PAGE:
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Why I Love... The Nashville Number System

Mike Senior By Mike Senior
Published April 2024

Why I Love... The Nashville Number System

This time last year, I decided to pick up the bass guitar. Call it a mid‑life crisis if you like, but after decades as a perma‑pallid studio rat, I’ve recently emerged blinking into the limelight, accompanying assorted cover singers at a local weekly open‑mic night. To aid me in this endeavour, I started building little lead sheets on my phone for some common song choices, but quickly ran into a couple of practical problems. Firstly, I couldn’t fit an entire traditional lead sheet onto a single phone screen without the text becoming unreadably tiny — and scrolling while playing is unquestionably beyond my skill level! Secondly, many of the open‑mic singers transpose the music to suit their vocal range, putting my carefully prepared lead sheets into the wrong key.

Which is why I now love the Nashville Number System (NNS)! This alternative method of charting songs notates chords as scale‑degree numbers for the key in question, rather than with letter names. So, for instance, a 'C Dm/F G C' chord sequence in C major translates into '1 2m/4 5 1'. This immediately makes it much easier (with a little practice) to transpose songs into any required key. Now, I realise some people do something similar using Roman numerals — classical harmony textbooks are full of them, for instance. But is there honestly anyone who reads Roman numerals better than numbers? That is, anyone not wearing tweed? I don’t know about you, but I’m forever mixing up IV with VI, even when I’m not sweating to keep pace with an ever‑accelerating amateur drummer...

It makes the harmonic similarities between different songs immediately apparent, regardless of what keys those songs are in.

Besides, NNS also uses a type of rhythmic notation that’s really space‑efficient, because you don’t need to write it on any kind of bars/beats grid, which is another huge part of the appeal for me. Each number is just assumed to be a full bar of that chord, although you can underline a group of numbers to indicate they’re in the same bar and there are various other special symbols for indicating things like pushed/pulled chords, rests, and section repetitions. All of which means that, for example, the chorus of Adele’s ‘Easy On Me’ becomes ':1..4/6 5..1/3 2m..>1/3 4:' and the full song chart ends up being genuinely tweetable. But I won’t bore you with any more of the mechanics, because it’s honestly super‑easy to learn NNS from its Wikipedia page — as I did, in fact!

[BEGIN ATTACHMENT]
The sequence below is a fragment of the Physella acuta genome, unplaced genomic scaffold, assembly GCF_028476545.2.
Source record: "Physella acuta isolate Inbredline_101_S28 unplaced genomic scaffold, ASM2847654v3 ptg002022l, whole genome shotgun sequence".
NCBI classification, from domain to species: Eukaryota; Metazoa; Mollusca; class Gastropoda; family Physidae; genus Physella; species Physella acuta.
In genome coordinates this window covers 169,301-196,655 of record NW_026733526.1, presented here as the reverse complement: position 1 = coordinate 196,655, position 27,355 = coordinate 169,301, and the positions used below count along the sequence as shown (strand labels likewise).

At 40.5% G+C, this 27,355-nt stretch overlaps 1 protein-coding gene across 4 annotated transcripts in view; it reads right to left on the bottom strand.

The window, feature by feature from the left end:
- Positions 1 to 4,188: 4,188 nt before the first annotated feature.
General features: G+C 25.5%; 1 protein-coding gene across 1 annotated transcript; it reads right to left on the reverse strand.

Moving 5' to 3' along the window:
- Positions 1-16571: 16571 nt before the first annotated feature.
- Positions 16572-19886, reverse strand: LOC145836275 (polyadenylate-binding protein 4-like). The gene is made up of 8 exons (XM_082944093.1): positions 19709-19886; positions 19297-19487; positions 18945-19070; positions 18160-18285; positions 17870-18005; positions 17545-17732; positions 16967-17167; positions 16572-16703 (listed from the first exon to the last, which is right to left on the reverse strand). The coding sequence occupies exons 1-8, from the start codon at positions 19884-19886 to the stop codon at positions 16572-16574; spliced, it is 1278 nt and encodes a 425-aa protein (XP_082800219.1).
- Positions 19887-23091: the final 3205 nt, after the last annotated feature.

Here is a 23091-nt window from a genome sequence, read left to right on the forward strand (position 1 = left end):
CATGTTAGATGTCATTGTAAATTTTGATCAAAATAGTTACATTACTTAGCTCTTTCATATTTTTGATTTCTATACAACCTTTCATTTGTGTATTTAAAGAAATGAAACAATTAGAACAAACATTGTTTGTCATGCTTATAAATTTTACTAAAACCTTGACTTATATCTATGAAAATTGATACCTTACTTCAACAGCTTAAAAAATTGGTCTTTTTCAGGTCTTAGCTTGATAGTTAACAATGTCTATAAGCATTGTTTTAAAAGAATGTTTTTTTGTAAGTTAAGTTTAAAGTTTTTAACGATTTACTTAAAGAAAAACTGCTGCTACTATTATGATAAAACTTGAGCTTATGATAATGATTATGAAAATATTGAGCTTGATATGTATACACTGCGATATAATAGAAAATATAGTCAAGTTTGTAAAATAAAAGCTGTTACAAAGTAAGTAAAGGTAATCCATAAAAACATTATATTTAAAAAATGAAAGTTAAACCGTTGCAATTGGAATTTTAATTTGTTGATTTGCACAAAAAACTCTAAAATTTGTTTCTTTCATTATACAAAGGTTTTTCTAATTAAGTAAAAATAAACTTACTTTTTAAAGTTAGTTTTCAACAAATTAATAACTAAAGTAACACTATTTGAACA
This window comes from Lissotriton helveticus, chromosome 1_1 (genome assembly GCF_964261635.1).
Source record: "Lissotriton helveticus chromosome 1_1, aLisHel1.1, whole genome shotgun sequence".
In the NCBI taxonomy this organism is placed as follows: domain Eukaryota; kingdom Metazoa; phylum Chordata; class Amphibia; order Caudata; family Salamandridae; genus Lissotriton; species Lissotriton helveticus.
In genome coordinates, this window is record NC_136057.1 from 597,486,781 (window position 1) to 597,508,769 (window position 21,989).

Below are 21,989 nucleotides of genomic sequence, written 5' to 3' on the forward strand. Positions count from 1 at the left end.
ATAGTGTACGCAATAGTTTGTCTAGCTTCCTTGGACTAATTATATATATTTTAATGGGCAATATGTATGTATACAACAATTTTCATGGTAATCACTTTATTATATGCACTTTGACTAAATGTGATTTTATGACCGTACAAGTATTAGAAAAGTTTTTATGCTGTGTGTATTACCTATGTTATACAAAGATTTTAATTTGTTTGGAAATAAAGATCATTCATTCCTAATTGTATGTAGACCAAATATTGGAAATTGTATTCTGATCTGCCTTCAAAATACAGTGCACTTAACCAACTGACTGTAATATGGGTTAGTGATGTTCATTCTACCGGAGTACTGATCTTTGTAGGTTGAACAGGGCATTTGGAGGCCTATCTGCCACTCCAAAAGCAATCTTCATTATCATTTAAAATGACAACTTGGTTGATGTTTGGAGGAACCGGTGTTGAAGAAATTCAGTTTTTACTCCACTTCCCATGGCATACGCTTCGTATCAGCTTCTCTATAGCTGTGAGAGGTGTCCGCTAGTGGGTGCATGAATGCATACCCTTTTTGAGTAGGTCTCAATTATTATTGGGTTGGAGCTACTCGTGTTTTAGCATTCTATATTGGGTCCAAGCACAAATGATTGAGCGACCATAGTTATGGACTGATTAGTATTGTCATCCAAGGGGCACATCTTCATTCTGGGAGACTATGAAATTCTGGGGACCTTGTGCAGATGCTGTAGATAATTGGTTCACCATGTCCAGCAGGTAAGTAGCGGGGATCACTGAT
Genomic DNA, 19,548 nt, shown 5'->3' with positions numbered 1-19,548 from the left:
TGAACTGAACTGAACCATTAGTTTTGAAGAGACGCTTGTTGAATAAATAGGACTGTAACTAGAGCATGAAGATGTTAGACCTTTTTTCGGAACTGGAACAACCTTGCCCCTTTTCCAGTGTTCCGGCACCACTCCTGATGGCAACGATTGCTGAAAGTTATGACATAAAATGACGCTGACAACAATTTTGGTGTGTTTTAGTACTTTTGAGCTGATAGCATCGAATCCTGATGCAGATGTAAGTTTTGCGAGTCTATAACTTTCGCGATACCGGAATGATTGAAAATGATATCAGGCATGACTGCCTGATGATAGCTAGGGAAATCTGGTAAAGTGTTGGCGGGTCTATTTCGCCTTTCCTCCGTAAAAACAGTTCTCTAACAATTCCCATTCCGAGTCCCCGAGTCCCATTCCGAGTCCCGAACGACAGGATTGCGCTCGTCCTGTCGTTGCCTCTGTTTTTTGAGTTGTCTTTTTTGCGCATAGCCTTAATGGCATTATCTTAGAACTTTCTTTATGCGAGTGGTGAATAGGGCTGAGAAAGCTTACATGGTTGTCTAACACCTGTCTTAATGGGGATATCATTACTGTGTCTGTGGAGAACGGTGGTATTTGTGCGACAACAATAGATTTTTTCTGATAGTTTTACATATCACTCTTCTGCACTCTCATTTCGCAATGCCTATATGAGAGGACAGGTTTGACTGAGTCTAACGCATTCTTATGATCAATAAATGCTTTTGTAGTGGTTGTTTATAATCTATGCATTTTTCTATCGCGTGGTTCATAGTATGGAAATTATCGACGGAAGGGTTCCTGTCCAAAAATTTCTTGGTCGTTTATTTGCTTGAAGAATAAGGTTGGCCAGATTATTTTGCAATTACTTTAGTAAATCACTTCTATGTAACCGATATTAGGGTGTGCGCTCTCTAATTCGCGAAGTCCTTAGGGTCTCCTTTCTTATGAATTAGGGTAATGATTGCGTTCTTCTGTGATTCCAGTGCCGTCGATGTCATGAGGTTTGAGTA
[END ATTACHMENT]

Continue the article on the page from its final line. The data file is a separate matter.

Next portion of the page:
Beyond its manifest benefits in performance situations, however, I’ve also come to appreciate its value for comparing chord progressions from a songwriting/production perspective, because it makes the harmonic similarities between different songs immediately apparent, regardless of what keys those songs are in. So, for instance, did you know that the choruses of the Killers’ ‘Mr Brightside’, Ed Sheeran’s ‘Castle On The Hill’, and Walk The Moon’s ‘Shut Up And Dance’ all share the same four‑chord pattern, but with different harmonic rhythms? Or that Tracey Chapman’s ‘Fast Car’ uses the same four‑chord ‘1 6m 5 4’ sequence as Prince’s ‘Purple Rain’ and Spin Doctors’ ‘Two Princes’, but starting on ‘4’ rather than ‘1’?

So whether you’re playing music or just stroking your chin about it, do yourself a favour and check out the Nashville Number System. If you’re anything like me, you’ll wonder what took you so long!